11. Further to the above this is from the Gov’t document. From my daily viewing of rental payments I would say this is totally inaccurate. The majority of landlords outside the London and Southern sector i.e. the North particularly, are receiving gross under £9K. If the rent is forthcoming of course. The following is from the report.

    Landlord average property income, English Private Landlord Survey 2018, MHCLG
    According to MHCLG data, landlords reported a gross (median) rental income of £15,000 per year before tax and other deductions. Three in five (61%) reported having a gross rental income of less than £20,000, while a further quarter (26%) reported between £20,000 and £49,999. Thirteen percent reported a gross rental income of £50,000 or more.

  12. ‘It says the sector has some of the coldest homes – about 67% are rated at less than EPC band C – posing a risk to tenant health and leading to higher bills.’

    Compared to whom, pray?

  13. Truth is HMG doesn’t want us renting out properties.
    they want us investing in pension plans with their crony chums.
    because when we hear HMG borrowing money… they borrow it from amongst others, the pension funds!
    Pension providers dump what they should be investing in Utilities and the like paying dividends and seeing a capital gain and investing the money in low yeilding government bonds that will depreciate when interest rates go up…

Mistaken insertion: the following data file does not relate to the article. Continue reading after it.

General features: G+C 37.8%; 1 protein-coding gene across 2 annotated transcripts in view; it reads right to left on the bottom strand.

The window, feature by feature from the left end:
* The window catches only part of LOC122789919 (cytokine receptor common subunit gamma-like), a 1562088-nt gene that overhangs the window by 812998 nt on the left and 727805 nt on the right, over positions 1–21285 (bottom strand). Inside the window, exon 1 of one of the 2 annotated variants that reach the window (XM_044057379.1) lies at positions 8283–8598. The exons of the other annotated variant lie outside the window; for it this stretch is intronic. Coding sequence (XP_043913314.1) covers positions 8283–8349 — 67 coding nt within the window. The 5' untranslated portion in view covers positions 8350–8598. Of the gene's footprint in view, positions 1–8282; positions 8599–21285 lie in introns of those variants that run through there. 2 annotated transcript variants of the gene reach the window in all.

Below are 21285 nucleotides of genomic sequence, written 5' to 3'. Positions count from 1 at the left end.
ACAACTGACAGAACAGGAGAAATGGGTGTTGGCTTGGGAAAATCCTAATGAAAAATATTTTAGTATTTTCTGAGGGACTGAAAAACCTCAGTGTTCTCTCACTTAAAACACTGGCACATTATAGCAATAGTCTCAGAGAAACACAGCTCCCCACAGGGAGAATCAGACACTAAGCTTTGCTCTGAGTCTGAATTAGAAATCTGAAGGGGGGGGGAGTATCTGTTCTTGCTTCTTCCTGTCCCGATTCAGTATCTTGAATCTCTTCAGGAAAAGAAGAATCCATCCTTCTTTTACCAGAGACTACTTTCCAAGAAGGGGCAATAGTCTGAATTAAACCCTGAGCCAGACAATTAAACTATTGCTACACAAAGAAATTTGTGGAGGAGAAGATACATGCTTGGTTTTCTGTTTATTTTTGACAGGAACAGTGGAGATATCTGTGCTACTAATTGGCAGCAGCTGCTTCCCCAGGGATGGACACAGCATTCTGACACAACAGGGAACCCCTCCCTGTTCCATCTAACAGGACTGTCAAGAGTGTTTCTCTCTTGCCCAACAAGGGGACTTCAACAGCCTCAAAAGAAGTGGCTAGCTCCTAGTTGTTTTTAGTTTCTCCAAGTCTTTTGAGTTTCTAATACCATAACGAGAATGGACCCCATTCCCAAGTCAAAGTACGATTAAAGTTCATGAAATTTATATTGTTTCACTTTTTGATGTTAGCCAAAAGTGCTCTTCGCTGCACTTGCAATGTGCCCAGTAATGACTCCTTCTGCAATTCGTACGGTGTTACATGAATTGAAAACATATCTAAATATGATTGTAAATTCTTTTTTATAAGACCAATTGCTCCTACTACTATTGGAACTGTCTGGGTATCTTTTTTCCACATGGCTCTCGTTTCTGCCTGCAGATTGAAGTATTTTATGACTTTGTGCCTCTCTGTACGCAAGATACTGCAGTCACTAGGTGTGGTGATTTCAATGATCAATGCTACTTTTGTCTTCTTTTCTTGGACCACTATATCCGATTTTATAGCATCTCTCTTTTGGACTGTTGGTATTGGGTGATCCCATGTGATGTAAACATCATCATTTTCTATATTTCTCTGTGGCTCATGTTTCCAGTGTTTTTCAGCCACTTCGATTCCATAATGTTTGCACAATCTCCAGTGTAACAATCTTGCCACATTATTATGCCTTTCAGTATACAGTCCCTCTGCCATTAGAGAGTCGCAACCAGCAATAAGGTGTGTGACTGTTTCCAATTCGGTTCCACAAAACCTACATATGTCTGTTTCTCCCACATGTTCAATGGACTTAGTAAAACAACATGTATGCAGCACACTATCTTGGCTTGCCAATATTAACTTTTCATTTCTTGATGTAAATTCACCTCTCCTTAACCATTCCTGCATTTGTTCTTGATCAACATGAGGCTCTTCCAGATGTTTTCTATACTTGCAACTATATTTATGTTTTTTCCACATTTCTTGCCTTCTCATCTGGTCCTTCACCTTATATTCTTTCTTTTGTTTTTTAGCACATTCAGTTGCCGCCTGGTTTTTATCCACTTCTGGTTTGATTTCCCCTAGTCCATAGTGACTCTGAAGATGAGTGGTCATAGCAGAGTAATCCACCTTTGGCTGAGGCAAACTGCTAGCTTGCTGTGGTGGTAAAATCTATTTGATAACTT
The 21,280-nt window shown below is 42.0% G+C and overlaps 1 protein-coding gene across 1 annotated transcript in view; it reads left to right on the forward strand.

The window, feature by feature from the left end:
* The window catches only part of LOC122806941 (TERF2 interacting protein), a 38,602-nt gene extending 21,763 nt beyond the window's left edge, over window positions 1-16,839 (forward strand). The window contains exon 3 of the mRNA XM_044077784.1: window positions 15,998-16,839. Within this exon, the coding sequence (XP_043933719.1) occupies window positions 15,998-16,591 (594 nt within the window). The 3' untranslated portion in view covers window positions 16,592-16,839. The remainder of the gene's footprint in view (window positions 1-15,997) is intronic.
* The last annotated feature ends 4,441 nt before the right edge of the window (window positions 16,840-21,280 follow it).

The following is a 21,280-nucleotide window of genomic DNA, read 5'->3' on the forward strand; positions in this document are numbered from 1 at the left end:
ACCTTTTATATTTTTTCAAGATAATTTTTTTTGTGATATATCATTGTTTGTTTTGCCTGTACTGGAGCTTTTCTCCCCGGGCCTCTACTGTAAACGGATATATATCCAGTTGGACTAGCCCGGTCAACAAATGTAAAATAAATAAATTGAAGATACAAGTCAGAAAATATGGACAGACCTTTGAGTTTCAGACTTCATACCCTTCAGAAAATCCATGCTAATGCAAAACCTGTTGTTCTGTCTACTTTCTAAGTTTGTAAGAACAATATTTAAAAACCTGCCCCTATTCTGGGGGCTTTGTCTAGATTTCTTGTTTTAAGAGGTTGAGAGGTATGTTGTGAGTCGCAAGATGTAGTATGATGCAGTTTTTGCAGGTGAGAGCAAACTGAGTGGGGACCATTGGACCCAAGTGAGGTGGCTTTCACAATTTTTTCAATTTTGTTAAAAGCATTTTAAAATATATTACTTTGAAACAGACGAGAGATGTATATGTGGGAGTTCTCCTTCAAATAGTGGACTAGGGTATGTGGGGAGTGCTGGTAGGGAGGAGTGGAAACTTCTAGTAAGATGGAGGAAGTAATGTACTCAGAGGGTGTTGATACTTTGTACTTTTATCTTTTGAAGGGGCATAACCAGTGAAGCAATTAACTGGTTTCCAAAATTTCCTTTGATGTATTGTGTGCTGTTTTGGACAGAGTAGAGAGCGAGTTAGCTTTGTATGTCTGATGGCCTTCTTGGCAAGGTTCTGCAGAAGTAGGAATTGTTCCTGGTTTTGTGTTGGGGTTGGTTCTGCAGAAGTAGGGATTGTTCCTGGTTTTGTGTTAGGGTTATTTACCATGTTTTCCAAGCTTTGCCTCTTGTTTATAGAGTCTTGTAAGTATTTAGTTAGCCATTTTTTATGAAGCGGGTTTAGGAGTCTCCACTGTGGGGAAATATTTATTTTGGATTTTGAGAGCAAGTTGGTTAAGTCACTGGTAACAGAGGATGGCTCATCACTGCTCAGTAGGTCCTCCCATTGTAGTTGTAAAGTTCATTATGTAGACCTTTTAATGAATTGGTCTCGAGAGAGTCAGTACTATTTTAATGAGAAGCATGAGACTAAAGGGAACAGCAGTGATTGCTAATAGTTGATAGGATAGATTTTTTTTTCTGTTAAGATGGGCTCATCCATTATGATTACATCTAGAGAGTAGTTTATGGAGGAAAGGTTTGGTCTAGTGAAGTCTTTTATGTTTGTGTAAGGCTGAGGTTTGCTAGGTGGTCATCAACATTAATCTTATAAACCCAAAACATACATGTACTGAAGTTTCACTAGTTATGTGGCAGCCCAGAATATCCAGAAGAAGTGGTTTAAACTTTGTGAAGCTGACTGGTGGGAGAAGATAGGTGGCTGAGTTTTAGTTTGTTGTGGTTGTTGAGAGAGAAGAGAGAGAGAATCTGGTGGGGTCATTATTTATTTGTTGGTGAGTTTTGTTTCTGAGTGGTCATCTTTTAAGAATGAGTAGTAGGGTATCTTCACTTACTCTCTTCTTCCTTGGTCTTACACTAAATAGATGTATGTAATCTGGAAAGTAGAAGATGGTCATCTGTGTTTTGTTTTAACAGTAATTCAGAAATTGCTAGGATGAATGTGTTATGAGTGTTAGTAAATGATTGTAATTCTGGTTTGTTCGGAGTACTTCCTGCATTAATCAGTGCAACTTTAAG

And what happens to those utilities et al??
    They are bought up by foreigners!

  14. I’m a small landlord, with a couple of Victorian terraces. I jump on all repairs the moment my tenants bring them up and consider myself a good landlord. I looked at the current epc’s both are an E, because if the era of build, they have solid walls and floors. To make the changes the Epc’s recommend would cost over £40,000 each (wall insulation which means loosing the size of the rooms, digging up and raising the floors to install underfloor insulation which means raising door frames, solar panels, solar heating etc) and still only bring properties upto a D. I’ll have to make my tenants homeless.